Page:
Regulated control schemes

A regulated control scheme (RCS) is imposed by the government to manage food-related risks. This is done through MPI and in consultation with industry.

An RCS is developed in the following circumstances:

  • when a Risk Management Programme (RMP) would not be feasible or practicable
  • when it is more efficient for the government to run a national programme
  • if it is needed to meet the market access requirements of export markets.

RCSs are legislated in 2 different ways:

  • under regulation
  • as a notice under section 60 of the Animal Products Act (APA) 1999.

RCSs legislated under regulation

There are 4 RCSs legislated under regulation. Businesses which operate under these must participate irrespective of whether their products are intended for sale in New Zealand or for export.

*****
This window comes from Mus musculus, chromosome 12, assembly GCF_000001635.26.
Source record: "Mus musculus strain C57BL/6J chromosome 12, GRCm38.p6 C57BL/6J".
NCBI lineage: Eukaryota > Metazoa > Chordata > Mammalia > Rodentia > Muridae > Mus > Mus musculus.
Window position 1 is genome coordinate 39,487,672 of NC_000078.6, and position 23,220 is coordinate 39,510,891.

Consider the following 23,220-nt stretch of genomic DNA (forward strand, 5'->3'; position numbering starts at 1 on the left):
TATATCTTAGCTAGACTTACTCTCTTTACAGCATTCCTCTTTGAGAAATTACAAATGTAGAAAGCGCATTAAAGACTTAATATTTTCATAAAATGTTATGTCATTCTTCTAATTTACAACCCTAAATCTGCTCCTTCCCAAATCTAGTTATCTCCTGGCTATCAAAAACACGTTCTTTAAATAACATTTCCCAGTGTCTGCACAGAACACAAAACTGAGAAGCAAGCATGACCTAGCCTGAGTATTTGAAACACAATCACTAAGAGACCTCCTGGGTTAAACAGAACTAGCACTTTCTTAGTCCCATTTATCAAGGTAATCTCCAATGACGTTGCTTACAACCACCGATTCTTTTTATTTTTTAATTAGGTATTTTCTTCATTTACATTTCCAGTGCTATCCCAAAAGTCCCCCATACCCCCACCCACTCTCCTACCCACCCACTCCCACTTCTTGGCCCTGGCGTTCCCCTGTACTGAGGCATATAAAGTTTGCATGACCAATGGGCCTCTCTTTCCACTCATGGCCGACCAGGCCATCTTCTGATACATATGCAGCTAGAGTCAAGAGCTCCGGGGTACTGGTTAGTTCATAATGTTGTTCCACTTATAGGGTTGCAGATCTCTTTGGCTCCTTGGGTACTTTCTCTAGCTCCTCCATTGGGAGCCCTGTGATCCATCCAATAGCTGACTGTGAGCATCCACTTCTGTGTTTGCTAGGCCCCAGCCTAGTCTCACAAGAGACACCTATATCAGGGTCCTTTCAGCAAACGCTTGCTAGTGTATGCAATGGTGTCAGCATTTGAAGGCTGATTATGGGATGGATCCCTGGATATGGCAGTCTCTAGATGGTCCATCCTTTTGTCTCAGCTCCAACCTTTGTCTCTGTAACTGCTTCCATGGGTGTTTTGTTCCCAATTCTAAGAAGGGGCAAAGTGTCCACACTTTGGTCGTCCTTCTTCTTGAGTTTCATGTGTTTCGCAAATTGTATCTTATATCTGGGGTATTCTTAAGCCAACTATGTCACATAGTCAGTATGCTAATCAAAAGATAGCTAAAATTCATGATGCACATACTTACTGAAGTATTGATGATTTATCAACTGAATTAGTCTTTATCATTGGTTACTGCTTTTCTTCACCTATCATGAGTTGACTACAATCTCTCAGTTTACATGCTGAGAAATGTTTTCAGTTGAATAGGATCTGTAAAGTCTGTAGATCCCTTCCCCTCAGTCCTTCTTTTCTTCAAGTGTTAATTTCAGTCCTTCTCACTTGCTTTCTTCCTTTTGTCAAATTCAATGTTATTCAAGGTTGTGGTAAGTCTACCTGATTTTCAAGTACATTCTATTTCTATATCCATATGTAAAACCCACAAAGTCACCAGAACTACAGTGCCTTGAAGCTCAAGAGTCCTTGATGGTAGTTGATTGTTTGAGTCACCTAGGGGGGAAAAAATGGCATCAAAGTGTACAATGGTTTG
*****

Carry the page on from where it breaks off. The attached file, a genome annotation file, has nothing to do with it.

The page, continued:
Some of the requirements are elaborated in more detail in specifications or notices issued under the regulations.

RCSs under section 60 of the APA

Some RCSs are issued as a Notice under section 60 of the APA. All of these:

  • are national in scope
  • apply only to products intended for export
  • manage market access requirements
  • are issued after exporters have been notified of the requirements in an overseas market access requirement (OMAR).

RCSs issued in this way relate to:

  • hormonal growth promotant
  • control of specified substances and contaminants
  • transport of animal products for export and handling of animal products at wharves
  • listing of cloned animals
  • verification of farms and stock saleyards exporting animals to the European Union (EU)
  • verification of contaminants in bee products.

View RCSs made under section 60 of the APA

Meeting the requirements of an RCS

As each RCS is specific to a particular food sector, details of how to meet the requirements can be found in the section for that food sector. Where further notices and guidance have been issued by MPI to clarify the requirements of an RCS, you can find links to these in the relevant food sector:

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